I choose to not use chemicals in my garden if at all possible.
There are many natural (and free) ways to deal with your garden’s problems. In fact, you probably have many of the ingredients I’m about to mention in your home right now.
Below are five natural sources you can use as gardening aids.
Take advantage of cinnamon fungicide control by making a cinnamon spray for plants.
Mix one tablespoon of cinnamon powder with half a quart of water.
Strain the liquid through a coffee filter and put the liquid into a spray bottle. Spray the stems and leaves of affected plants.
You may also spray the soil in plants that have a mushroom problem.
I also use cinnamon to deter ants, inside or outside. Pour a straight line of cinnamon and ants won’t want to cross it.
If you happen to leave a gap, my experience is that they will go through that small gap. But if the line of cinnamon is solid, they tend to turn around and head in the other direction.
Using Cinnamon As A Rooting Agent:
I like to use cinnamon instead of rooting hormones when rooting new cuttings. It is much cheaper for one thing.
Cinnamon, similar to sulfur, prevents stem cuttings from rotting.
To use as a rooting hormone, pour a spoonful of cinnamon powder on a hard surface.
Next, dampen the ends of your cuttings and then roll them in the cinnamon powder.
The coating of cinnamon will protect the exposed roots from fungi, and help with root growth activity.
I use coffee grounds to deter snails and slugs around my plants. These pests particularly like to munch on my hostas.
When I lived in Texas, my neighbor would often ask if we could go by Starbucks on our way home from our Meals On Wheels route. They routinely kept bags of coffee grounds for her to use in her garden.
That was the first I’d heard of using coffee grounds in your garden.
Nutrients In Coffee Grounds:
Coffee grounds contain nutrients like nitrogen, potassium, magnesium, calcium, and other trace minerals.
By using coffee grounds in your garden, you are helping to fertilize your plants while reducing household waste.
There are plants that do not like acidic soil or high nitrogen levels in the soil. For instance, tomatoes, rosemary, lavender, and asparagus.
So avoid using coffee grounds with these plants.
How To Apply Coffee Grounds To Your Garden:
One method of using coffee grounds in your garden is to make a “tea.”
Add 2 cups of used coffee grounds to a 5-gallon bucket of water. Let the “tea” steep for a few hours or overnight.
Avoid spreading coffee grounds around seeds or seedlings as they may inhibit germination and growth.
Be aware that coffee grounds may not have much effect on pests, but they can be harmful to pets in large enough doses.
Adding Coffee Grounds To Plant Pots:
Coffee grounds sprinkled over the ground around acid-loving plants serve as a mild acid fertilizer for them.
Avoid creating a thick layer. Used (and fresh) grounds can lock together and create a barrier to water penetration and air circulation.
However, many say that it’s best to add coffee grounds to compost first.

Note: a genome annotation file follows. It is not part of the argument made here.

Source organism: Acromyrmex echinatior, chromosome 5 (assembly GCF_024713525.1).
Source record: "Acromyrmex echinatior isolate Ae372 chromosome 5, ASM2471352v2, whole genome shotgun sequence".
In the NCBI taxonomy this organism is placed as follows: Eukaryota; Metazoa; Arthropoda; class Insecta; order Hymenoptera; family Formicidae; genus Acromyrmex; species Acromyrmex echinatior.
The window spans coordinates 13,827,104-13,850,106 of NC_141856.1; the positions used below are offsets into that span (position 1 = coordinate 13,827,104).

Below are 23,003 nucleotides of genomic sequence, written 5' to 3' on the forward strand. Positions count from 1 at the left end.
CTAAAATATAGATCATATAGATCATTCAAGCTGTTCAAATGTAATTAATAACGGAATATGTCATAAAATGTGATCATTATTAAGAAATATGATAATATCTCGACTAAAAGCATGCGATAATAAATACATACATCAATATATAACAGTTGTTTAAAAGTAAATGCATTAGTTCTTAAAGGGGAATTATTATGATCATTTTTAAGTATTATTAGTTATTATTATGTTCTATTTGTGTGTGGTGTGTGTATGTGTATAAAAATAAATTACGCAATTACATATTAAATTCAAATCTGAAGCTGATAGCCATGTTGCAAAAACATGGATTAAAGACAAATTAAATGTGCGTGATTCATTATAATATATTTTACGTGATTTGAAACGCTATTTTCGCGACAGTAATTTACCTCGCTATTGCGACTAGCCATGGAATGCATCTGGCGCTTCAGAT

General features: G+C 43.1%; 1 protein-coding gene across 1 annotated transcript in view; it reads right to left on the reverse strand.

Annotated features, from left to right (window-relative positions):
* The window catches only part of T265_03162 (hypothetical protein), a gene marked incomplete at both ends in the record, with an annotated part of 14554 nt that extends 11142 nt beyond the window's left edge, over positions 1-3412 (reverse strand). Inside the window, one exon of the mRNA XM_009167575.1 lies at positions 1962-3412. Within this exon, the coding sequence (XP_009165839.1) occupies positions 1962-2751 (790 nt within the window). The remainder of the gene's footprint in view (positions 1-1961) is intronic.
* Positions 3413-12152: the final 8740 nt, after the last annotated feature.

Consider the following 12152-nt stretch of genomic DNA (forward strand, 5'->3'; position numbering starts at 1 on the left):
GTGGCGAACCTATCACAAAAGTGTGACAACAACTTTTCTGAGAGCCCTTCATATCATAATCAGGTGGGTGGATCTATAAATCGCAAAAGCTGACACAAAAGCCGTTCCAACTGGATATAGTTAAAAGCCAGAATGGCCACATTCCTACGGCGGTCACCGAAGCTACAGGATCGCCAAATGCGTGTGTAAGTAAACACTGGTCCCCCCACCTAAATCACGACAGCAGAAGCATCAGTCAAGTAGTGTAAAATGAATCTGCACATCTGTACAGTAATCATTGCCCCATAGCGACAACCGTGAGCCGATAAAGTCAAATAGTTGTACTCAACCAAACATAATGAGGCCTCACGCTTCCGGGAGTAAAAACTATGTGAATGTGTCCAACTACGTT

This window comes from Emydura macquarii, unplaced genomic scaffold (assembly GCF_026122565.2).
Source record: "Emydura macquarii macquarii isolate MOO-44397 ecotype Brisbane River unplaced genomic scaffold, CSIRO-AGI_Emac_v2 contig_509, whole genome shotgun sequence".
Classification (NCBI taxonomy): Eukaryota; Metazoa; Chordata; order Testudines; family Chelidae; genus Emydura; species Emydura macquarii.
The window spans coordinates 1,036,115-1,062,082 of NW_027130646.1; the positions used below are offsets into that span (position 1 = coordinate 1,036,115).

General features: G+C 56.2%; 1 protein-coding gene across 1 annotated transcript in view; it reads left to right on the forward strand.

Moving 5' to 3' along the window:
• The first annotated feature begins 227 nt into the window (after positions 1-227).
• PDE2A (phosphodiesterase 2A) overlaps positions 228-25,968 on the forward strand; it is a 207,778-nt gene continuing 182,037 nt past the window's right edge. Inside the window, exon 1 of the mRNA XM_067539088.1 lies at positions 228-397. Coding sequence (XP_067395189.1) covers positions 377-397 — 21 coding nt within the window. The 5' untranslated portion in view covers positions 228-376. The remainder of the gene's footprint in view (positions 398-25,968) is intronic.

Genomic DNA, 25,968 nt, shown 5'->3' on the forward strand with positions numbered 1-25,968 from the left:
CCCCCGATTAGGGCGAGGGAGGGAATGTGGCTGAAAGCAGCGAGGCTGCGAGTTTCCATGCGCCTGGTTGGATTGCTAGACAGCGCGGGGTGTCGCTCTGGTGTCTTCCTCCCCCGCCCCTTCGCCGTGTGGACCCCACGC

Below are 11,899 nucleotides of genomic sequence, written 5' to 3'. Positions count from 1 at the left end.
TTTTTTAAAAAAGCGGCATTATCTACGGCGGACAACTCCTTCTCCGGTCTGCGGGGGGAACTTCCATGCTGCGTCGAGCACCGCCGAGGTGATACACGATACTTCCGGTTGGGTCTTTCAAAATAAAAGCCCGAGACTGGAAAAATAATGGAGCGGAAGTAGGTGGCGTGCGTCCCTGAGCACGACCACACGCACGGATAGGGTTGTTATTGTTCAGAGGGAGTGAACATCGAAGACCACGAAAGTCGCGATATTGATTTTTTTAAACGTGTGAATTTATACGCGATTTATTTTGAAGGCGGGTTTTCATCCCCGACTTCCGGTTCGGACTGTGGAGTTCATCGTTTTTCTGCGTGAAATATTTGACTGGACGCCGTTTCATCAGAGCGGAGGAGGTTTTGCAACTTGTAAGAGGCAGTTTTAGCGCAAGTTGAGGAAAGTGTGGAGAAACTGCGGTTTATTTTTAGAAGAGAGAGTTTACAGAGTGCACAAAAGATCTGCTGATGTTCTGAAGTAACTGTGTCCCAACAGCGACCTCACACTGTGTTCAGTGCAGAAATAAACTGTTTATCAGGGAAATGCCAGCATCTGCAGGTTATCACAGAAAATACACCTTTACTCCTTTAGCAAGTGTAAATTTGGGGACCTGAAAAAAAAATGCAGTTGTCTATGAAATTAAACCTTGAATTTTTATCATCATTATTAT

You can also create a liquid plant fertilizer with leftover diluted coffee.
Plants that prefer more acidic soil may respond well to a weekly watering with coffee or coffee grounds.
If a plant’s leaves start yellowing or the tips of the leaves are turning brown, it’s a sign that the coffee is adding too much acidity.
To prevent fungal disease, mix 1 teaspoon of baking soda and 2-3 drops of liquid soap in 4 and 1/4 cups of water. Spray the solution on the infected plants.
Baking soda helps the plants become less acidic.
Sprinkle a small amount of baking soda on the soil around your tomato plants to lower the acidity levels. The lower the acid level, the sweeter the tomato will taste.
You can also use baking soda in cracks where weeds appear. The baking soda should kill any small weeds.
Baking soda will also help to keep ants, roaches and slugs away from your garden when sprinkled on the soil.
Avoid getting baking soda on plants.
Egg shells can provide all the calcium carbonate the soil in your garden needs.
This is good for plant growth because many plants prefer to grow in soil that has low acidity.
Egg shells contain trace elements of phosphorous, magnesium, potassium, zinc, iron, and copper as well.
When planting tomato, pepper, cucumber, and other vegetable transplants, add crushed egg shells to your planting holes.
If you can crush the shells into tiny bits, it speeds up the process of getting the nutrients into the soil.
One way to finely crush egg shells is with a coffee grinder.
How To Apply Egg Shells In Your Garden:
Use four to six crushed egg shells for each plant.
When ground down to a near powder form, that works out to about two tablespoons of finely crushed shells per hole.
Epsom salt is a natural mineral that is made from hydrated magnesium sulfate.
If you know your soil is deficient in magnesium, adding Epsom salt to your garden soil can be a good idea. But most soil already has these ingredients.
Magnesium, one of the main elements of Epsom salt, is said to make plants greener.
Treating your plants with Epsom salts may decrease the number of slugs in your garden.
For an Epsom salt supplement to be used in the garden and on houseplants, use two tablespoons of Epsom salt per gallon of water.
Use this to water your plants once each month in between regular watering.
For roses, work in half a cup of Epsom salts around the base of the plant to encourage new growth and flowering.
Frugal Tip Sharing:
If you have any frugal and natural garden tips, please share them in the comment section.
In my experience, a natural garden is a happy garden. Plus it is a safer place for pets and wildlife if you don’t use harmful chemicals.
Gardening has many health benefits.